4 min read

They Heard Crying Underground And Refused To Ignore It

Doing the right thing isn't easy sometimes - but when it comes to helping an animal whose life is at stake, the reward in the end is always well worth the effort.

For the last week or so, folks frequenting the local Cultural Center in Araras, Brazil, had been puzzled to hear the crying sound of kittens emanating from the ground outside. Though the exact source wasn't clear, they tried alerting officials that animals may be trapped, but were told to turn a blind eye.

"Unfortunately, some people wanted to leave the kittens die there," one of those involved, Ricardo Urbach, told The Dodo.

Instead of ignoring it, however, they started digging.

Facebook/Kirk Daves

With the help of authorities sympathetic to the situation, including workers from a utility company, the rescue was underway. Using a jackhammer, they began to tear up the concrete, careful to avoid injuring the creatures stuck beneath.

It is believed that the kittens had been born on the roof of the building, only to wind up falling into the rain gutter's drainage pipe. Since the rescuers didn't know precisely where that pipe lay, it was a matter of trial and error to find it.

Fortunately, their hard work and persistence paid off.

Facebook/Kirk Daves

Eventually, after the first hole came up short, the rescuers hit the mark. Inside the pipe they found four tiny kittens, amazingly still alive and kicking despite their long ordeal.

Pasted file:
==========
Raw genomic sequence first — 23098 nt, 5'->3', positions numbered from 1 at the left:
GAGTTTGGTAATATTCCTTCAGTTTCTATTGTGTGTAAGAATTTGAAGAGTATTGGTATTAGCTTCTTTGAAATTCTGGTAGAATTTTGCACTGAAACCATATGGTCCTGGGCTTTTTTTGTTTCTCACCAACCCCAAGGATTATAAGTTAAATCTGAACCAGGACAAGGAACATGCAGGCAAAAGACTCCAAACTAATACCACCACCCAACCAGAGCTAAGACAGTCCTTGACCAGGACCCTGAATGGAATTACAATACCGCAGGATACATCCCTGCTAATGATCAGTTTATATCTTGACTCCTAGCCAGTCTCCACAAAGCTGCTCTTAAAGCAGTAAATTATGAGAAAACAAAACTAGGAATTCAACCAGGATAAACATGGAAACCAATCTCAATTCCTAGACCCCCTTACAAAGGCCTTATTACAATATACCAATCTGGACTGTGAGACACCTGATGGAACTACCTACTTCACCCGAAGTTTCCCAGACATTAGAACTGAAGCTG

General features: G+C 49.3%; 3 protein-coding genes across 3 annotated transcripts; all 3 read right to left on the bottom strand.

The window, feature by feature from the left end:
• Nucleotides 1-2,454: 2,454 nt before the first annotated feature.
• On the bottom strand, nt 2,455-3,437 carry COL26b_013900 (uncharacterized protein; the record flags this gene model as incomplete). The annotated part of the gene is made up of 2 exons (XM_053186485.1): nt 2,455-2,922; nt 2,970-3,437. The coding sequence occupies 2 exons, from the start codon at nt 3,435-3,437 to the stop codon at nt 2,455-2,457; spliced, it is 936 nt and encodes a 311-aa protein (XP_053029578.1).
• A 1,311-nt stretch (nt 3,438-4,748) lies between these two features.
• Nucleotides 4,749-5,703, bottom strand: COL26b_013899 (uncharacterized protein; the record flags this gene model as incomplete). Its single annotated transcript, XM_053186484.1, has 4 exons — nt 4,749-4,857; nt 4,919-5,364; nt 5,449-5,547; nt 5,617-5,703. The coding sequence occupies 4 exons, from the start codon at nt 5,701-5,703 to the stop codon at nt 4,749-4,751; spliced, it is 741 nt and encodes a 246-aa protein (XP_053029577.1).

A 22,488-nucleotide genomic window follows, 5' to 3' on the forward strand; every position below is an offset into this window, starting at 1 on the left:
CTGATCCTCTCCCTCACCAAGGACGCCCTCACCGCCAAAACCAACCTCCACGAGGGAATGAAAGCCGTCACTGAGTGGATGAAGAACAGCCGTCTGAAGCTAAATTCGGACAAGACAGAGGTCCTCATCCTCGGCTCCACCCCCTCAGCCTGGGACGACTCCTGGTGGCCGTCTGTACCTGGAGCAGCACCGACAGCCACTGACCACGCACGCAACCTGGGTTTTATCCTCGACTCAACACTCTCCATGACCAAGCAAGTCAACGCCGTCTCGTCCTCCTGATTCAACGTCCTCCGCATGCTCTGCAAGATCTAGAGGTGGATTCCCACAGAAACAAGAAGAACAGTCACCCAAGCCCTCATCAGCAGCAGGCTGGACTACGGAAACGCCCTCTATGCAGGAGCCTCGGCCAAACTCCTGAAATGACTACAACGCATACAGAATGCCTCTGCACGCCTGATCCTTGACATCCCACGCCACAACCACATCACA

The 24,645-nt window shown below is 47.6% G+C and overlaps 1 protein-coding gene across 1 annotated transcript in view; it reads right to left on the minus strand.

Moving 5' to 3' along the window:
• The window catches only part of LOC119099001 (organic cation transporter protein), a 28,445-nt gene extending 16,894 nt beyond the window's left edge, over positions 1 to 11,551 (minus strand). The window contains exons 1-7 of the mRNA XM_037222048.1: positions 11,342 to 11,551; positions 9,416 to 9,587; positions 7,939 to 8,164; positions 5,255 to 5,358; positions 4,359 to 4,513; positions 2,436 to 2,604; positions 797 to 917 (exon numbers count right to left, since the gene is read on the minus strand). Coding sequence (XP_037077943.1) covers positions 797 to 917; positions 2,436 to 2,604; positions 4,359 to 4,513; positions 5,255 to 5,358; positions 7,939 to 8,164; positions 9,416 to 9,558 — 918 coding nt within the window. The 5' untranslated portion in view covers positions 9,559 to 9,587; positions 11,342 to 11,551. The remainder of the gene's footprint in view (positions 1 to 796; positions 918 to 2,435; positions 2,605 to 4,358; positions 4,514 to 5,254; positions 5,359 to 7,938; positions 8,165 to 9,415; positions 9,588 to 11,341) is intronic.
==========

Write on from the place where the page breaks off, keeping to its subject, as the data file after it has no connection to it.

Facebook/Kirk Daves

They had done it - saved the lives of helpless animals who some others thought were not worth the effort.

"Thanks to everyone who helped!!!" rescuer Guillya Nahirniak wrote on Facebook. "Thanks so much!"

Here's footage of the rescue in its entirety, though there's more to this happy story yet.

The group's efforts didn't stop with just saving the trapped kittens. Now, they're making sure they have the best shot at a happy life as well - and they're not the only ones.

"Since we announced the rescue of the kittens on social media, people in the area have donated milk, bottles, medicine and pet products," said Urbach. "Today, they were treated by a veterinarian here in the city. They will be rehabilitated, then put up for adoption."

Truly, a job well done!